- WHERE TO STAY
- ATTRACTIONS + TICKETS
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Nightlife: a typical West End theatre
The West End of London is a loose term for the central part of London that in terms of theatres and nightlife is the centre of London for leisure visitors.
The geographical centre of London is Trafalgar Square, that is from where all road distances to London are measured. Trafalgar Square is on the southern border of what is generally called the West End district.
The oldest part of London, where the original city walls were built, is the City of London. The City is way east of the West End and now, as it has always been, is the main business and financial area of London.
The area that is now the West End of London is in an area just north of the royal palaces and government buildings in the original London, now Whitehall and Westminster.
So the current West End area at the time London was being defined was convenient for the wealthy and powerful to have their mansions, close both to the business and government districts.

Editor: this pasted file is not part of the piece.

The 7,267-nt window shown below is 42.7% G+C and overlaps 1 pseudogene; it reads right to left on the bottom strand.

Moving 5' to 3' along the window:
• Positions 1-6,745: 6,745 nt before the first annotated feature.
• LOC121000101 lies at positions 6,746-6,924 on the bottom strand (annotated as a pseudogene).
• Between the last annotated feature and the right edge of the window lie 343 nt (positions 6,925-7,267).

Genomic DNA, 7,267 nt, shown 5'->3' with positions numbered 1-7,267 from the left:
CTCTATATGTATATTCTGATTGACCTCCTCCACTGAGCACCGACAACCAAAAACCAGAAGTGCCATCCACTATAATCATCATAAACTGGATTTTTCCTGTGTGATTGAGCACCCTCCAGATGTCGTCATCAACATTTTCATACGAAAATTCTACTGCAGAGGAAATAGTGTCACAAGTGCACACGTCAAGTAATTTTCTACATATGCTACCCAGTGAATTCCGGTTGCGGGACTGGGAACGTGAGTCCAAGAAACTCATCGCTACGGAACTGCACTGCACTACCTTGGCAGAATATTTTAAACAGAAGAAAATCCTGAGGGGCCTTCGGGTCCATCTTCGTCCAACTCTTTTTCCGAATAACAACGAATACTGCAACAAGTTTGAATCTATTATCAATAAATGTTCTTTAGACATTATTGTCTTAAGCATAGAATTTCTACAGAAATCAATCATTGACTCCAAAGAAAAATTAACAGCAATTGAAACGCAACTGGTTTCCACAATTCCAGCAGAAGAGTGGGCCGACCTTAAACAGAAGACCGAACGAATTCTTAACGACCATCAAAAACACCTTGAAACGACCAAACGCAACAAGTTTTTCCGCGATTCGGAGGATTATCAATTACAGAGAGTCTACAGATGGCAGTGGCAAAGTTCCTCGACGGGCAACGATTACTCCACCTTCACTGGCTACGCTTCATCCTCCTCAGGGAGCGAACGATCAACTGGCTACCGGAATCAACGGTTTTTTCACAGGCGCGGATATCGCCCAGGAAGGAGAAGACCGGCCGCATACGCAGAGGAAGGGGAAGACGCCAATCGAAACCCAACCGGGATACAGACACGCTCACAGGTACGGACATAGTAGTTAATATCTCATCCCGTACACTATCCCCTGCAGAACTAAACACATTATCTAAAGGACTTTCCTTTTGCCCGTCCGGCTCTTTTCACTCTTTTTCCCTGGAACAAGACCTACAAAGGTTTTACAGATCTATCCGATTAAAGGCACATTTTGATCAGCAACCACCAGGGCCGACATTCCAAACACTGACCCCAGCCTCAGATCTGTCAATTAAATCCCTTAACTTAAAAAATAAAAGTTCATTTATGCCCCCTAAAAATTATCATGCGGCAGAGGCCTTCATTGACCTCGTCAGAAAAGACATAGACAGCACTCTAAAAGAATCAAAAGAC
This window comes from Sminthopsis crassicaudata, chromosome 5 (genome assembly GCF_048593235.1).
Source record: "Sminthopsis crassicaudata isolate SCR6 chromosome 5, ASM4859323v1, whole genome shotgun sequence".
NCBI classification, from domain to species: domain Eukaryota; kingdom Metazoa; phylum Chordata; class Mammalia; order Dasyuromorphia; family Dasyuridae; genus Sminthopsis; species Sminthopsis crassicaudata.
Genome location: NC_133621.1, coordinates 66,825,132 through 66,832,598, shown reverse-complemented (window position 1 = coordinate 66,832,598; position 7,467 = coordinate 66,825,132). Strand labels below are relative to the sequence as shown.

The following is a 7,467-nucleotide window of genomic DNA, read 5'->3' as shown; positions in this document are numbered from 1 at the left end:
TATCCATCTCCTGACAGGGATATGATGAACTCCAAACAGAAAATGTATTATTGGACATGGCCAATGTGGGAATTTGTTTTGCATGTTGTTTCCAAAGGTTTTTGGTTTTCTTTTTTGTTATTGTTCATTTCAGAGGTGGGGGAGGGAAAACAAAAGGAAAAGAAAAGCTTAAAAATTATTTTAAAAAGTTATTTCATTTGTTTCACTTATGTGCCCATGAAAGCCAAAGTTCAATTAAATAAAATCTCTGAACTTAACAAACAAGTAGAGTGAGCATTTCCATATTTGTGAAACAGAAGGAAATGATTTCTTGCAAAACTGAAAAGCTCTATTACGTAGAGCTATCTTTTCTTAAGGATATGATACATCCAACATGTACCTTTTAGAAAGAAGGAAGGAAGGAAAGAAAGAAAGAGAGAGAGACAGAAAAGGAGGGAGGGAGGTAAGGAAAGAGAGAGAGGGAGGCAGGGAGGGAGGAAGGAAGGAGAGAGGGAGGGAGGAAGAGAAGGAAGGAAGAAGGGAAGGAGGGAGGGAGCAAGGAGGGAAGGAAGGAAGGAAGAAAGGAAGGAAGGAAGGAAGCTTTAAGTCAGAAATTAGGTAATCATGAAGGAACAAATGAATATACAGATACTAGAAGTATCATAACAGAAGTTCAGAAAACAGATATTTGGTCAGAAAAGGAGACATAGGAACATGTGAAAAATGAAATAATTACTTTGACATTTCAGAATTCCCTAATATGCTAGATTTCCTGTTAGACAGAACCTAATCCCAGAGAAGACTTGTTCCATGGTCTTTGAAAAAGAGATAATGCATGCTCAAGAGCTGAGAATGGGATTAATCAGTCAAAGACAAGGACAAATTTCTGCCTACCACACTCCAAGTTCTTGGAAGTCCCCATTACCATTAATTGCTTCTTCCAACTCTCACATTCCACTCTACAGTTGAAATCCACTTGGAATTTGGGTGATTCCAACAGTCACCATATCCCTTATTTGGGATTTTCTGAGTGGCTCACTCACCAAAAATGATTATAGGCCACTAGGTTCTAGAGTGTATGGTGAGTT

Those days have long gone but the broad structure remains the same. The City of London to the east of the West End around St Paul's Cathedral and the Tower of London is the business centre of London, much of it a ghost town at weekends.
To the south of the West End the government offices still dominate Whitehall and Westminster where you find Big Ben, 10 Downing Street, Westminster Abbey and the Houses of Parliament. The West End, north of Westminster and west of the City of London is London's leisure district where you will find most but not all of the theatres, nightlife and shopping.
London has no "downtown" area is the North American sense, it is well spread out as you can see below. If you ask your travel agent for a downtown hotel or ask for something "in the centre close to all the sights and near public transport" cash signs will light up and you'll probably be offered something in the West End area. You may be taken aback by the cost, but London is expensive, isn't it?
This page attempts to address whether it is worthwhile for you as an individual to look for a hotel in the West End or if some other district is more suited.
Types of hotels
Central London hotel districts
Major hotel chains in London
London's airport hotels